Overcoming the Prejudices of a Religious Upbringing

Acts 15:1-15

Certain men came which came down from Judæa taught the brethren, and said, Except ye be circumcised after the manner of Moses, ye cannot be saved. When therefore Paul and Barnabas had no small dissension and disputation with them, they determined that Paul and Barnabas, and certain other of them, should go up to Jerusalem unto the apostles and elders about this question…

And when they were come to Jerusalem…there rose up certain of the sect of the Pharisees which believed, saying, That it was needful to circumcise [the Gentiles], and to command them to keep the law of Moses. And the apostles and elders came together for to consider this matter.

And when there had been much disputing, Peter rose up, and said unto them, Men and brethren, ye know how that a good while ago God made choice among us, that the Gentiles by my mouth should hear the word of the gospel, and believe. And God, which knoweth the hearts, bare them witness, giving them the Holy Ghost, even as he did unto us; and put no difference between us and them, purifying their hearts by faith. Now therefore why tempt ye God, to put a yoke upon the neck of the disciples, which neither our fathers nor we were able to bear? But we believe that through the grace of the Lord Jesus Christ we shall be saved, even as they.

Then all the multitude kept silence, and gave audience to Barnabas and Paul, declaring what miracles and wonders God had wrought among the Gentiles by them. And after they had held their peace, James answered, saying, Men and brethren, hearken unto me: Simon [Peter] hath declared how God at the first did visit the Gentiles, to take out of them a people for his name. And to this agree the words of the prophets, as it is written…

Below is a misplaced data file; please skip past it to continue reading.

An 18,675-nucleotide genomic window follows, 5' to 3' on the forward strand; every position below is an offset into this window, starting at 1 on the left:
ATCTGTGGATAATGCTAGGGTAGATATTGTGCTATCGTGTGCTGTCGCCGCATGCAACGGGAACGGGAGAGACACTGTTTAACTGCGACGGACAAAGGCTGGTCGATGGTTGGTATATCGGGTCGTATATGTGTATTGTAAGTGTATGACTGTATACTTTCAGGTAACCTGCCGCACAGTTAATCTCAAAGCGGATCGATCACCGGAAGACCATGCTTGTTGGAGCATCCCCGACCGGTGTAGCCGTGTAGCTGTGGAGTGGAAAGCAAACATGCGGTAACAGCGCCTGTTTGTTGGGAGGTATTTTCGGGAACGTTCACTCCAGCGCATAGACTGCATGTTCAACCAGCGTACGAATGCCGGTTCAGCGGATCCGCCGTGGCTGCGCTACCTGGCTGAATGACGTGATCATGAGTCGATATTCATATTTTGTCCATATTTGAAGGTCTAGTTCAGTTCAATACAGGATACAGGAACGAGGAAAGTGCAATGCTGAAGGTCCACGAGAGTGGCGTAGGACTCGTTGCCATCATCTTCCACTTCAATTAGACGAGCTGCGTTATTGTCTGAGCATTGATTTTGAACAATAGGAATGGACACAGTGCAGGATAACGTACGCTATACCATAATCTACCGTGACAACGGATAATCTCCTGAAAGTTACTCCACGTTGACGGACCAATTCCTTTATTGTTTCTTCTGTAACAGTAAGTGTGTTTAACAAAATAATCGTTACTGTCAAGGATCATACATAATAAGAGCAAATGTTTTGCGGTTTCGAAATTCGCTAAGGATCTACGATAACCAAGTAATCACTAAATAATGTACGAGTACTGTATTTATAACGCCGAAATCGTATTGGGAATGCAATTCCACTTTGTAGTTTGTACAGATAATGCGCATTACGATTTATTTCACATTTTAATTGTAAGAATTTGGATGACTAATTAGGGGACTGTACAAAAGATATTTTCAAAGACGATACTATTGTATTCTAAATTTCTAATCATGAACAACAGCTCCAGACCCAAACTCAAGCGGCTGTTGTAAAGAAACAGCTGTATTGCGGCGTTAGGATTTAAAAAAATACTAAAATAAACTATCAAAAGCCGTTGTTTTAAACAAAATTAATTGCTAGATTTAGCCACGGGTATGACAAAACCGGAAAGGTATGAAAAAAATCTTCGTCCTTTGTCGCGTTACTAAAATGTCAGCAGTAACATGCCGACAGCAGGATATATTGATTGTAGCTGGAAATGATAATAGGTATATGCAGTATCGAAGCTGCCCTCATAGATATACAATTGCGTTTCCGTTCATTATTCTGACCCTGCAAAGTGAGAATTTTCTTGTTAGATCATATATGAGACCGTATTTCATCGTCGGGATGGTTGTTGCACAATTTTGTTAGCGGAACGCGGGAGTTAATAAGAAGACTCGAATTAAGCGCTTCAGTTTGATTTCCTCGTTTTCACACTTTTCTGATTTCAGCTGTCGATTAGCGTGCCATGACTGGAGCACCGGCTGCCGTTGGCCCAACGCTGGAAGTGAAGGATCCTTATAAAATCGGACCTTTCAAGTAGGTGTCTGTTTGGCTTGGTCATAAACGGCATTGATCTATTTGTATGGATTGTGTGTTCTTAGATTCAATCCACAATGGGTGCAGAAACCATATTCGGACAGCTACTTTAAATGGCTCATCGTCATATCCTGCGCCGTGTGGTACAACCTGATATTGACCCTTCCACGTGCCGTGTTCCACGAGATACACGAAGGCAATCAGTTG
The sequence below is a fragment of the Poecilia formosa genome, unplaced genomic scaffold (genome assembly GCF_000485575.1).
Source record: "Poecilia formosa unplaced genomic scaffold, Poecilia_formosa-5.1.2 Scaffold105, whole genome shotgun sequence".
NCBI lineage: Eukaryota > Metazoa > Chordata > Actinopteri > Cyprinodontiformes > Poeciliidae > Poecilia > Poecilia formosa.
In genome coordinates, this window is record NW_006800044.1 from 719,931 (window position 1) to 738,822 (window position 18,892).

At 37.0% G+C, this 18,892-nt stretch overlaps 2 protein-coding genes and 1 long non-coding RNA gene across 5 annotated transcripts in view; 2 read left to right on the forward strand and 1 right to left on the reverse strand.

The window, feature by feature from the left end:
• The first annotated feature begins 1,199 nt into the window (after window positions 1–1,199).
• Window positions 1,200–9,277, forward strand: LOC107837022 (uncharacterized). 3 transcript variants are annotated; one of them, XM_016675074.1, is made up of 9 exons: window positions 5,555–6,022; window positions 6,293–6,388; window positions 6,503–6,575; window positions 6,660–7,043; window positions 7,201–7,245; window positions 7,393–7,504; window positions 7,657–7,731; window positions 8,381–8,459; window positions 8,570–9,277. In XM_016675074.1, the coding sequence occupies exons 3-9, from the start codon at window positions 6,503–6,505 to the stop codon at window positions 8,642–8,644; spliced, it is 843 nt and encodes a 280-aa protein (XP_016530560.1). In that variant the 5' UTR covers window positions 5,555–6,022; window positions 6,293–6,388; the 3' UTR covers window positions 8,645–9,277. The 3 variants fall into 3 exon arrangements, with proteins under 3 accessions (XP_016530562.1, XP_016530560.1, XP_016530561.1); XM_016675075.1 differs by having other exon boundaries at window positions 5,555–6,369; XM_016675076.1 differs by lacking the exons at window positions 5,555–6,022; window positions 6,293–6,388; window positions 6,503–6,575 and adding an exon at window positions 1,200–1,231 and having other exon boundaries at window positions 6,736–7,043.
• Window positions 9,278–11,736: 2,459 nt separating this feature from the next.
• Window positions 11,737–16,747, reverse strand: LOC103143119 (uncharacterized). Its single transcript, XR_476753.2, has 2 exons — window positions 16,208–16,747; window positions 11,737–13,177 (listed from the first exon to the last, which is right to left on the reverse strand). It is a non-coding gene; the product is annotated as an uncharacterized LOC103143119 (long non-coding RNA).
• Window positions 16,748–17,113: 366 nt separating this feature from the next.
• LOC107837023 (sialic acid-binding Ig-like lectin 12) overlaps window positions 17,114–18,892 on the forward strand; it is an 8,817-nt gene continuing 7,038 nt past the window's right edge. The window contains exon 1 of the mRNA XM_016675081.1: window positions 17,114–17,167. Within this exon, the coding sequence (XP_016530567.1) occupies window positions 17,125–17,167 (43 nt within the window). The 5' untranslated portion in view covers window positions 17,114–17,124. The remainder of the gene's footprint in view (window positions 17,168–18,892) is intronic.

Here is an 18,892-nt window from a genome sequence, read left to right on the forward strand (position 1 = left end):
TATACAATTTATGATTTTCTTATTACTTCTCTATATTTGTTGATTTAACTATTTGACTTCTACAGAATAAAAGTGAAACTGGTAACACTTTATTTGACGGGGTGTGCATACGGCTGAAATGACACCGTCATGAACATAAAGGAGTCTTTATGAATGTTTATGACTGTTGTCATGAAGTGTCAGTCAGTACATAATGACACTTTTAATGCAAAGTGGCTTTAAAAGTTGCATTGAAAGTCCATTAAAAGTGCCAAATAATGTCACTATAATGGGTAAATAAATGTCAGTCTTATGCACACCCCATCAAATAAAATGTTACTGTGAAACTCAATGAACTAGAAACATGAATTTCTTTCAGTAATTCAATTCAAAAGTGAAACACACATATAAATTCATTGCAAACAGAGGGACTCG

MATTHEW HENRY (1662-1714): It is very hard for men suddenly to get clear of their prejudices: those that had been Pharisees, even after they became Christians, retained some of the old leaven. All did not so—witness Paul―but some did. And they had such a jealousy for the ceremonial law, and such a dislike of the Gentiles, that they could not admit the Gentiles into communion with them, unless they would be circumcised, and thereby engage themselves to keep the law of Moses. This was, in their opinion, needful; and for their parts they would not converse with them unless they submitted to it.

JOHN CALVIN (1509-1564): There remained no Phariseeism in Paul, but a great part [of the Pharisees] had gotten the habit of stubbornness by long custom, which they could not shake off so easily by and by. They were likewise puffed up with pride, so that they did tyrannously covet to make all other men subject to their decrees.

MARTYN LLOYD-JONES (1899-1981): The whole tragedy of the Jew at that time was that he’d missed the real point. He’d missed the real sense of values. He thought that it was circumcision in the flesh that mattered. What Paul and others had to teach him was that it was circumcision in the spirit that really matters―that the man who is right with God is a man who has been circumcised in his spirit…They were only interested in the externals, the forms, the ceremonies, and the rituals, and missed the spirit completely.

MARTIN LUTHER (1483-1546): No one would think what danger there is in traditions and ceremonies. Of the law cometh a trust and affiance in works, and where that is, there can be no proper trust in Christ.

JOHN GILL (1697-1771): After that council, when Paul and Barnabas returned to Antioch, Peter came there; and the following contention happened [between Peter and Paul]:

JOHN CALVIN: Peter Judaized in such a manner as to “compel the Gentiles” to suffer bondage, and at the same time to create a prejudice against Paul’s doctrine.